On This Perennial Island
For the past four months, I have been creating in ways mostly unseen. And with that, contemplating and holding space for the community that happens within invisible works of art, the kind of art that is done in the quiet hours of the morning and late into the evening. It’s this kind of art: I asked my kids to help me on the first day of spring break, Middleton pink all in our hair and on our toes. Then it was a Sunday afternoon, on a whim, before another school week. Maybe only I call this “a work of art”. And even when the world sees it in photographs, at parties, in print, maybe it’s only art because the kids and I consider it so?
Three days ago, my dear friend Christy and I spoke about just this. What I took away from that conversation, what I’ve been thinking about since, is how, when folks experience art, they move on from it too quickly. The artist, too, is supposed to go and create the next big thing, quickly.
I have invested extensive time in all of my living art: The Mae House, our new apartment, the books, my kids, relationships. And living, if we truly think of it, isn’t really visible. Yes, you see someone breathing. You know they’re alive. But we don’t see the tasks—and the joys—that have made that living. That’s art to me.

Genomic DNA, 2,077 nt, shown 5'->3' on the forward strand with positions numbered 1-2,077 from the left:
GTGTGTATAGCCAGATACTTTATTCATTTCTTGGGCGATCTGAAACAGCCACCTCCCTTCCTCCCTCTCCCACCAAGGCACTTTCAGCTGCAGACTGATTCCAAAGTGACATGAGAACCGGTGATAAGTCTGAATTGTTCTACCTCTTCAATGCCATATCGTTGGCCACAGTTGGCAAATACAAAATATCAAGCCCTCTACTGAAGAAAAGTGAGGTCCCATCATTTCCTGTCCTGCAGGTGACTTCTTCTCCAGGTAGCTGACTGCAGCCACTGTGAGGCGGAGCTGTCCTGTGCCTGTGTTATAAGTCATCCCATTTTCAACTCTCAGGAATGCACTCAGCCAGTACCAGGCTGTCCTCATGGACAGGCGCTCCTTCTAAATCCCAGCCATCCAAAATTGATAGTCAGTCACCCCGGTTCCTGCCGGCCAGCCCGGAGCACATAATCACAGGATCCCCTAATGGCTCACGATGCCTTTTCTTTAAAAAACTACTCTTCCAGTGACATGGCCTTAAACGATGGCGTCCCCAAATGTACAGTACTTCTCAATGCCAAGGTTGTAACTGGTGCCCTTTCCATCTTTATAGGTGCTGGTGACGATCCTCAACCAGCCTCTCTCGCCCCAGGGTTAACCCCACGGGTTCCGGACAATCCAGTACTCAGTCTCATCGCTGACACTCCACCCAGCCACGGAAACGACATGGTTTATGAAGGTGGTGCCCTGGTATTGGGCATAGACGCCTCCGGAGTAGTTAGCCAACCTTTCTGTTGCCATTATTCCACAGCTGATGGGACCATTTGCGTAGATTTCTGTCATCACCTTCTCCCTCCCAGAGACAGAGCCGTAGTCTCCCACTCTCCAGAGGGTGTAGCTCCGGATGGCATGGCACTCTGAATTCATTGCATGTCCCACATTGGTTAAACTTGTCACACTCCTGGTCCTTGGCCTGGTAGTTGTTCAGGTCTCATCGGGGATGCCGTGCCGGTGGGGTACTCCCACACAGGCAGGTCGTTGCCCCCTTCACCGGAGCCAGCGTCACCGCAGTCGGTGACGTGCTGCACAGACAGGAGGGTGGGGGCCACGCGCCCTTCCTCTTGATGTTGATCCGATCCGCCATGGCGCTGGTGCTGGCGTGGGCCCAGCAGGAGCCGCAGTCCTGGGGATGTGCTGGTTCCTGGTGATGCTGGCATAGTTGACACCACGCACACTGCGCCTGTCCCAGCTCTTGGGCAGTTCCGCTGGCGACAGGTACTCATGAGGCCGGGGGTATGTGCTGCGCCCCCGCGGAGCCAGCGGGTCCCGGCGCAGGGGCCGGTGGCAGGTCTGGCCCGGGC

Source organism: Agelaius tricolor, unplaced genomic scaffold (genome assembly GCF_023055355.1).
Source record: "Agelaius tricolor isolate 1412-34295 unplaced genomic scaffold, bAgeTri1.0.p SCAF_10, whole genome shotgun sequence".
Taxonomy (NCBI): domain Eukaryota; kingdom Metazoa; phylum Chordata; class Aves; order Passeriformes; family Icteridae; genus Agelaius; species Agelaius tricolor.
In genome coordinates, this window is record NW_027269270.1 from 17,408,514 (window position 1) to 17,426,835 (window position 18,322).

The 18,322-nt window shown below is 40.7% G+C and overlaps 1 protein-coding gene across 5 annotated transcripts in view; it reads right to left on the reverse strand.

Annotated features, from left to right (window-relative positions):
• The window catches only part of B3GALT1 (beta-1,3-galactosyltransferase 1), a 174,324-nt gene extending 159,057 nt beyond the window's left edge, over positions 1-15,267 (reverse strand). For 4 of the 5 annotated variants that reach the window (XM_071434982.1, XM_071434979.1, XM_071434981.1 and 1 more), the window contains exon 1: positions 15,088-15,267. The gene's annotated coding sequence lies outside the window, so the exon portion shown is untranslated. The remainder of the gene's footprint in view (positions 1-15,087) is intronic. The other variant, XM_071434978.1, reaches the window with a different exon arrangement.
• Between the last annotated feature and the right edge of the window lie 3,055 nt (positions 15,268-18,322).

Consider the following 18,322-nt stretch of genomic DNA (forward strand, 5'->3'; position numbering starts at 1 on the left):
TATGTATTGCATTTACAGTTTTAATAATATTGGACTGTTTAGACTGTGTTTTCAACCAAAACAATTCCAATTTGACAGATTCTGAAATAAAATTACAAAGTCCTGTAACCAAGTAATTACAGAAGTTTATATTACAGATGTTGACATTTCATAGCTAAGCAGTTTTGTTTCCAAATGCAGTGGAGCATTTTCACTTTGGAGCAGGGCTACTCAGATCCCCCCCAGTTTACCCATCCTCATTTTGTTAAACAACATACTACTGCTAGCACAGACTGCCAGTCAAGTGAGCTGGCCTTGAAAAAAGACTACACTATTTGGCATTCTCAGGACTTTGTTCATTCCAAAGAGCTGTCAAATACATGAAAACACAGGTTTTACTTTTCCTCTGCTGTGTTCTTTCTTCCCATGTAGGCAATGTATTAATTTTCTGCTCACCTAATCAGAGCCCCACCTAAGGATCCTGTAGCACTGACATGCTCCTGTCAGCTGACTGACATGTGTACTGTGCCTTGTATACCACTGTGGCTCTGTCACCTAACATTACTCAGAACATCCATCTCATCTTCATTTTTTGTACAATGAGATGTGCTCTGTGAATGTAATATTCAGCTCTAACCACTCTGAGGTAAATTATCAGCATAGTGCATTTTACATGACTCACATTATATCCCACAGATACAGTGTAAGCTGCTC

The other day, I read this poem by Jaqueline Johnson, who I met on a day I very much needed her fairy godmother-like presence. Her spirit and the words she shared with me that day, have carried me here. So I want to share them with you. As you read this letter, breathe in with me, in the space between.
PRESUMED DEAD, MISSING IN ACTION
In my village in Bed-Stuy,
we rally strength against day
and night stalkers. In every block
like in Soweto, there are at least
four or five of us, who fight with
pens, paint, nimble fingers through
hair, song and resistance fire.
I look in any direction in my neighborhood,
and know just like in Azania,
there are no hottentots, but there
are women, who fight, raise homes
from the ground, children and dreams.
late at night or early in the morning,
On a lunch break they are writing, singing song,
Painting, weaning new futures into cloth.
What do you think Bessie Head was doing all those years? Do you know why was Miriam singing so hard?
Who do you think made those beaded bracelets you wear?
All these women artists presumed dead,
And missing in action, create in places
Where light may not be visible
But sight is never lost.
In my village like so many others,
No patrilineal anything,
Can undo this truth.